Now that the two functions that clean the lists are completed we move to the beginning of the script. A filter list is created to filter page paths in your crawl CSV you don’t want to process. In my case tag and pagination pages. You only want to process pages you want to find interlinking opportunities. Then we load the URL list, only selecting the Address and Title columns, CSV into a dataframe. Then we use that filter list on the Address column. Lastly we covert the dataframe to a dictionary object for easy iteration.

filter = ['/tag/', '/page']

df = pd.read_csv("RC-crawl.csv")[['Address','Title 1']]
df = df[~df['Address'].str.contains('|'.join(filter))].reset_index()

posts = df.to_dict()

Process URLs Page Text

Now it’s time to process the URLs. We set up two empty lists that will house the tokenize page text and one for the links found in that content.  Next, we loop through the URLs, send the URL to be processed and return the page text and links list for that URL. Then those lists are added to their respective master lists.

pagetext = []
blogtext_links_master = []

for key,value in posts['Address'].items():
  scrapelist, bloglinks = scrapeURL(value)

Process Titles

We do this same process for the URL titles. The only difference is we send the corresponding URL with the title text.

pagetitle = []

for key,value in posts['Title 1'].items():
  z += 1

Find Interlinking Opportunities

Here we have the real meat of the script. We first create the empty dataframe that will house the final results and a counter used when seeing if a blog link is already on a given page.

I’ll go through the next part step by step because it’s a little confusing. Overall we’re comparing every title to any given page text.

  1.  Loop through each keyword list in pagetext
  2. Set a variable to keep track of which pagetext list we’re on
  3.  For any given page text loop through every title and evaluate
  4.  For whatever pagetext we’re on, look at the URL in that list, add a ‘%’ to accurately compare and if it doesn’t match the URL found in the title list, continue
  5.  Compare the two lists, if there is a similarity then continue
  6.  Time to remove the ‘%’ from the pagetitle URL. It’s no longer needed and we don’t want it to show in the final output.
  7.  If the page title URL isn’t already on the page text we’re evaluating then continue
  8.  If this is the first link opportunity add it to the list
  9.  If this isn’t the first link opportunity, find the last row in the list and add the new link opportunity (delineated via “@@”)
df = pd.DataFrame(columns = ['page url', 'link opps for placement on page url'])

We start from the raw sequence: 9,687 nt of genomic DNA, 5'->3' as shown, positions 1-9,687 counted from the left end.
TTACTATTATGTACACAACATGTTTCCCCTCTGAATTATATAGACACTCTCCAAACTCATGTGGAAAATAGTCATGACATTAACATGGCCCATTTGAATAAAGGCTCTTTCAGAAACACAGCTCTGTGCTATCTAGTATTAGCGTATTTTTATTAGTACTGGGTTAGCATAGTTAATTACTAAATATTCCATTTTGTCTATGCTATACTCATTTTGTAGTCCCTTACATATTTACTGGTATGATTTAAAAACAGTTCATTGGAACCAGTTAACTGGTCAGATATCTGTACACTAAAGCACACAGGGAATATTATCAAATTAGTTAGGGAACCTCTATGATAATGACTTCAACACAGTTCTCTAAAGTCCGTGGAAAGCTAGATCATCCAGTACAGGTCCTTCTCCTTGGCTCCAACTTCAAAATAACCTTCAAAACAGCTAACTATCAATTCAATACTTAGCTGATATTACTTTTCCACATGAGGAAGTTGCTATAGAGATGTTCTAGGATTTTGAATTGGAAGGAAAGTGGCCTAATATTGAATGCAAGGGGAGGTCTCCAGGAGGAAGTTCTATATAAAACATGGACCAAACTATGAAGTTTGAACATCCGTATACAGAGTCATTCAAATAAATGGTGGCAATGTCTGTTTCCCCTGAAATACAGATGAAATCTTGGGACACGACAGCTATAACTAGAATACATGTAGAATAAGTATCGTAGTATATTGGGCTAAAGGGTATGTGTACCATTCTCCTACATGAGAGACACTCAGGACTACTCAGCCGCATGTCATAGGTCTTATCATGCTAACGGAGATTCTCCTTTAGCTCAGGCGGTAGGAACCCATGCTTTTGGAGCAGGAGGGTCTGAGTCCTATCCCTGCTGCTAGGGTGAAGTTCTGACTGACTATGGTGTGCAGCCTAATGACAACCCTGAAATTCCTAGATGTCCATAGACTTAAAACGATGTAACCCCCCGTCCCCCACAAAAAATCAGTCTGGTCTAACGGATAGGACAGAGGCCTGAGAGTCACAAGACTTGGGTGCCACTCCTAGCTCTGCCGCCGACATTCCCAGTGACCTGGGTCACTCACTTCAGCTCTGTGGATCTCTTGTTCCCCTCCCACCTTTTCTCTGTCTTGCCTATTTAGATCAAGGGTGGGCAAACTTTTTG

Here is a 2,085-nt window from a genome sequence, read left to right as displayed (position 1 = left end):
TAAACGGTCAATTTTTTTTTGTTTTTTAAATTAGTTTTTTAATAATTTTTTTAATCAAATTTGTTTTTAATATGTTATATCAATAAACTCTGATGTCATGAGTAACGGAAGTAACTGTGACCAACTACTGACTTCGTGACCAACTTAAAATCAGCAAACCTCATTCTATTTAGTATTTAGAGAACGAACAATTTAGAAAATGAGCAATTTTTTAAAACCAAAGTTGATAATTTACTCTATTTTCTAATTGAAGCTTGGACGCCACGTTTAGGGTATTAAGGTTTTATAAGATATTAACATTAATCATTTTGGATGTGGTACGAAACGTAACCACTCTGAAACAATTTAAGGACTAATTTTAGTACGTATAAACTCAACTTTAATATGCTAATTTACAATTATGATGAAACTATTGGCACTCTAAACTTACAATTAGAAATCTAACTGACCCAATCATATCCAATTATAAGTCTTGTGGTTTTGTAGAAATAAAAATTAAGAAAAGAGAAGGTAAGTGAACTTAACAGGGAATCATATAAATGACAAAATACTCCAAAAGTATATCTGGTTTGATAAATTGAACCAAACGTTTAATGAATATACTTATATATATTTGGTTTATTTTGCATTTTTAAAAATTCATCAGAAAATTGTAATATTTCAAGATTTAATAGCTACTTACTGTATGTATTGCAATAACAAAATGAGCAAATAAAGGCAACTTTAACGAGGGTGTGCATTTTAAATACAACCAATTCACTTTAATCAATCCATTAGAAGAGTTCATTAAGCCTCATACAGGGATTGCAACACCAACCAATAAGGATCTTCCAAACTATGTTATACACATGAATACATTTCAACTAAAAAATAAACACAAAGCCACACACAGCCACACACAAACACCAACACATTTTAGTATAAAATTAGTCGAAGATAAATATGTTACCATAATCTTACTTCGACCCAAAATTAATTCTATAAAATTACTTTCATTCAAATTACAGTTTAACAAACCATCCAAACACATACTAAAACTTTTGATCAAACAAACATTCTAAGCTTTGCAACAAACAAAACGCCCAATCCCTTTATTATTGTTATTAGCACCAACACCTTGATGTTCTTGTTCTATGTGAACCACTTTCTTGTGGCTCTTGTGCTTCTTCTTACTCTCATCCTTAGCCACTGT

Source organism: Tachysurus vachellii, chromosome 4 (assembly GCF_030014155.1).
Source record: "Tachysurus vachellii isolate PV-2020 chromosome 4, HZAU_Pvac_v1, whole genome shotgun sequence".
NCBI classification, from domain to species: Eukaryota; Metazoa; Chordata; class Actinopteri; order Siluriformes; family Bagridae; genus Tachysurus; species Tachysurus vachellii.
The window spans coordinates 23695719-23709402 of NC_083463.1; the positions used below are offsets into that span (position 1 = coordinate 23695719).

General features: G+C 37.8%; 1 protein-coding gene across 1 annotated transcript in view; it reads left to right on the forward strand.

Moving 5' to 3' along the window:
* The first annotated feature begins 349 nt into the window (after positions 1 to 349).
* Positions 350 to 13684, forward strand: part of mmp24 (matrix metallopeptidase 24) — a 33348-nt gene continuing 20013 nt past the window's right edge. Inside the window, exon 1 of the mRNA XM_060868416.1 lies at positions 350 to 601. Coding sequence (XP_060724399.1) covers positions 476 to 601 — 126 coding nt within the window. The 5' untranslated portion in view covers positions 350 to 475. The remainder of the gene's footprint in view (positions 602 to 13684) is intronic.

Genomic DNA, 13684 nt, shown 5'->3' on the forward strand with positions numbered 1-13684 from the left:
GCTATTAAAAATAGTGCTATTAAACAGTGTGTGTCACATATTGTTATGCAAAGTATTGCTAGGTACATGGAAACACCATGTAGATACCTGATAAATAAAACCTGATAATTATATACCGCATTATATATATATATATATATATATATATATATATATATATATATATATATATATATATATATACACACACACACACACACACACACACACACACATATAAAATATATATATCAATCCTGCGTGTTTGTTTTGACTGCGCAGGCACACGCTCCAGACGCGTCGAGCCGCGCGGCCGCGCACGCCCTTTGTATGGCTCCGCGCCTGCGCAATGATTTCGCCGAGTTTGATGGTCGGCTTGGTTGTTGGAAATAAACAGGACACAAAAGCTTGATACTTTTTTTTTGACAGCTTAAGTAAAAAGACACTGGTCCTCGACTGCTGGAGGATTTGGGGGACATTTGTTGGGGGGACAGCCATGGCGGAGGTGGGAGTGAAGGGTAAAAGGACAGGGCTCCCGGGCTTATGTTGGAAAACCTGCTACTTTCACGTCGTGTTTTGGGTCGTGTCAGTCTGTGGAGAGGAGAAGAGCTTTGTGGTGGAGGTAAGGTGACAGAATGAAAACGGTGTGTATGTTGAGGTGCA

r = 0

for i in pagetext:
  y = 0
  for b in pagetitle:
    if i[-1] + '%' != b[-1]:
      if bool(set(i) & set(b)) == True:
        b[-1] = b[-1].replace('%','')
        if b[-1] not in blogtext_links_master[r]:
          if y == 0:
            df.loc[len(df.index)] = [i[-1], b[-1]]
            df['link opps for placement on page url'].iloc[-1] = df['link opps for placement on page url'].iloc[-1] + "@@" + b[-1]
          y += 1
  r += 1

Export Dataframe to CSV

The final step is saving the dataframe to a CSV file for you to analyze and start interlinking!


Below is a snippet of the output using Rocket Clicks‘s blog URL list. At this point, your job has only just begun. You now have your list of suggested interlinking opportunities. It’s now time to vet them individually and see where they may fit. It’s not uncommon for you to disregard over half of them because of context issues. After all, this script is not intelligent, but in the end, still should save you some time making these considerations manually.

SEO interlinking opportunities


So there you have it! You can now shave off some time in your interlinking tasks. As mentioned in the intro, this script is a work in progress and does require some tweaking to be useful in certain situations. The most important things are to have diverse content, a limited amount of URLs, and a complete word exclusion list. I do have plans to make this a Streamlit app so stayed tuned! I have also thought to run this through Google NLP and match against entities but that can start to become expensive, yet I am still intrigued.

Now get out there and try it out! Follow me on Twitter and let me know your applications and ideas!

Greg Bernhardt